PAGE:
[Klondike bar image: Klondike]


Friday, September 15, 2017

Like Aesop's Fables, Only No Animals

The doctor called me Wednesday and informed me I had high cholesterol. And I was all, "Um, okay, so, uh, does that cause intermittent severe stomach pain?" and it was her turn to go "Huh?" So I had to remind her that I had gone to see her for really bad stomach pain and that she had run all sorts of blood tests for all sorts of enzymes and all.

Sheesh, am I the one with the MD? No, I am not.

So then she looked at her notes and looked at the other tests and said, "Oh, everything looks perfectly normal here! Liver, pancreas...all that. So we'll see you in 3 months for another cholesterol test. Try to eat low-fat."

Whereupon I had to remind her that I was barely eating AT ALL. So she said to wait for the sonogram that she had scheduled a whole week later to see if anything came up. Apparently, she is not too concerned about my nutrient intake.

So yeah, my budget health insurance is working out just great, y'all.

But that's NOT what I came here to tell you. I came here to tell you about the dangers of self-righteousness. You see, one of the townhouses in my neighborhood is a rental, and it's being renovated between tenants. So the contractors doing the renovations left a huge pile of flooring remnants and boxes next to where we leave our trash cans twice a week for garbage pickup.

The stuff sat there all week, irritating the heck out of everyone, until today, trash pick-up day. And the garbage guys didn't pick it up, because really, they're not supposed to pick up any trash that isn't bagged and the contractors should have disposed of that stuff themselves.

So I went out there this evening, filled with self-righteous indignation over the mess, and started carrying all the trash back to the house it came from. I made sure to dump it in the front yard, right next to the For Rent sign.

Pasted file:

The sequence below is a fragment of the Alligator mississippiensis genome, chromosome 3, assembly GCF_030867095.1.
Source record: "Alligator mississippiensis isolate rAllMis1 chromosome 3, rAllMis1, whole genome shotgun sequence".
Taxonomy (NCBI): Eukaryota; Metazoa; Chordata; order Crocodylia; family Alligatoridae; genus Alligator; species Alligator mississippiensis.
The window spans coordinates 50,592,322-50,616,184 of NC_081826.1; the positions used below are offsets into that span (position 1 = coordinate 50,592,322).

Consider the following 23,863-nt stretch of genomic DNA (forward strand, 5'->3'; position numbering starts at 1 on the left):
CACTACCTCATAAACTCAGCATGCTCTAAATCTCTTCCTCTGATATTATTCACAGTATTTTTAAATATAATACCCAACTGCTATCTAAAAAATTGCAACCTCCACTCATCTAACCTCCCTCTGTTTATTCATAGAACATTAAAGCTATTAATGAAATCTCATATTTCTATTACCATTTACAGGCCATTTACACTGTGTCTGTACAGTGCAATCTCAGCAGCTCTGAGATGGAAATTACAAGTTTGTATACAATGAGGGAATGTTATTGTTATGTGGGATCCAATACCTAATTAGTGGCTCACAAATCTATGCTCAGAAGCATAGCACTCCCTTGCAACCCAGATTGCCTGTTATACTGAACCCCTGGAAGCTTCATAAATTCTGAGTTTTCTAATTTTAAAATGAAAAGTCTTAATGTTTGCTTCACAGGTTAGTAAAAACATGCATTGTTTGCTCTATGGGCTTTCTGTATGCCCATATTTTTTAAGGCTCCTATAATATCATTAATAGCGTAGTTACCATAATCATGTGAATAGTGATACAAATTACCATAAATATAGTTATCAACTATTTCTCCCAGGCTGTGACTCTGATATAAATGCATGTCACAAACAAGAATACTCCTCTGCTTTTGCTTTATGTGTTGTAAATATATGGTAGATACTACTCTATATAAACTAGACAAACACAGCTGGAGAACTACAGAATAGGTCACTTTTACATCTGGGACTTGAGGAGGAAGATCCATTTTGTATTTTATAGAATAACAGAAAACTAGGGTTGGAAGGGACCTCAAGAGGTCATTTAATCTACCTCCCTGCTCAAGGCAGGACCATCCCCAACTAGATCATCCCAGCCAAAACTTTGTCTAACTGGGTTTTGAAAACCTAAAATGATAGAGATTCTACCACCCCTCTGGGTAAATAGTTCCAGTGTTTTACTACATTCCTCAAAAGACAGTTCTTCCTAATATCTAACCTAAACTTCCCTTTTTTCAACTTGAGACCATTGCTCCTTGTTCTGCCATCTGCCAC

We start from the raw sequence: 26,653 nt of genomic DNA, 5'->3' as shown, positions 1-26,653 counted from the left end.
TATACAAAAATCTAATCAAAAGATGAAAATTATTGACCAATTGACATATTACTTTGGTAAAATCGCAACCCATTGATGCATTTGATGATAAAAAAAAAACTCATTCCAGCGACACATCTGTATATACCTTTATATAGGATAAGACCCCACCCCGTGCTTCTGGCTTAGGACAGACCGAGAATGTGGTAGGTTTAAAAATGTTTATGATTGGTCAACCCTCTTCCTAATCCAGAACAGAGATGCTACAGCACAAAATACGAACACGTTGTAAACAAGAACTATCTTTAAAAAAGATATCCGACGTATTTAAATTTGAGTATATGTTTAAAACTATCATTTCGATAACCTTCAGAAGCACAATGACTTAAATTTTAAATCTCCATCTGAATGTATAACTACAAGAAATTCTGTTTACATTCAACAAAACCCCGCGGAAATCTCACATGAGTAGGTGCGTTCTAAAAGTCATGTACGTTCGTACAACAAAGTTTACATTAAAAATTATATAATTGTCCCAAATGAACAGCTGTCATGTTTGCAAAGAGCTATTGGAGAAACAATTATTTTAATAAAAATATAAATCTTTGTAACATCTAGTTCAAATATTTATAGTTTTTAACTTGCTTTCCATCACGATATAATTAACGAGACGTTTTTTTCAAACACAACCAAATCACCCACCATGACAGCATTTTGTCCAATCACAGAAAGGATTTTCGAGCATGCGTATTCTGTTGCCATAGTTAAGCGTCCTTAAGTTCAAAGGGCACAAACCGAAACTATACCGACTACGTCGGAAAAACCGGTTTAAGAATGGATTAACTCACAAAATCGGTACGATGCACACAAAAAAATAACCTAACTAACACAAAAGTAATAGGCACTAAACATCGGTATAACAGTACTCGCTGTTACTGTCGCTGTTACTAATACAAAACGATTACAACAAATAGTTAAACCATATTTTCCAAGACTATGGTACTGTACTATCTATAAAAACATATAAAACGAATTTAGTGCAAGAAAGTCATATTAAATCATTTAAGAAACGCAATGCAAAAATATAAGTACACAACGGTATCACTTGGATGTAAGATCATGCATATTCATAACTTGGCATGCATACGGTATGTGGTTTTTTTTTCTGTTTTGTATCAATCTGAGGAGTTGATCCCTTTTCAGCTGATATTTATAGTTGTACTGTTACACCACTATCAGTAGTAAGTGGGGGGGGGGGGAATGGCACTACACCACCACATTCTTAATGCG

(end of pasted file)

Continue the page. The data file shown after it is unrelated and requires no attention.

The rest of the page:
Because, yeah, I can be petty sometimes.

This is useful
The job took a while, because it turns out some of the boards were old pieces of shoe molding and baseboards, complete with sharp nails sticking straight out. I marched back and forth with those boards, feeling mounting satisfaction as the pile in the yard grew higher. That'll teach people to mess up our neighborhood, I thought smugly.

I was almost done, just cleaning up some plastic debris and cardboard boxes, when it happened: I stepped on a rusty nail in a tiny piece of shoe molding that I had missed. Because my beloved FitFlops have really thick soles, only the tip of the nail got into my foot, but still - RUSTY. So now I get to pay $30 to go get a tetanus shot at Urgent Care tonight.

Moral: Vigilantism doesn't pay.





[Rusty Nail Chart: Wound Care Society]


Sunday, September 10, 2017

Near Death Experience

I haven't blogged in a week, because I was waiting until my stomach didn't hurt, because I was sick of whining.

My stomach still hurts.

I spent a while on Tuesday lying on my bed and wondering whether or not I should go to the ER. The pain felt like one of those female heart attack scenarios one reads about in the Health section of newspapers. Then, being lazy, I decided to wait 2 hours. If I weren't dead by then, I'd know it wasn't a heart attack. I'm scientific like that.

So that worked well, as in I was still alive after the experiment. In pain, but alive. Felt better Wednesday and Thursday (whew!), started to get my life back together, and then was laid low again Thursday night. Get this - I actually went to the doctor on Friday. I know, crazy, right? She ordered all sorts of blood tests - liver enzymes, pancreatic enzymes, I don't know what all - scheduled a non-urgent sonogram of my innards, complimented my knitting, and sent me home.

I spent the next four hours or so imagining every dire gastrointestinal scenario possible and sorting my yarn into projects I wanted to complete before I died. There were the fingerless mitts I had promised a friend, way back in April; another pair of mitts to use the yarn another friend had brought me all the way from Italy; a couple of baby hats for the grandchildren I'd never get to meet...


Deathbed Knitting

You know, I'm thinking no one does maudlin as well as me.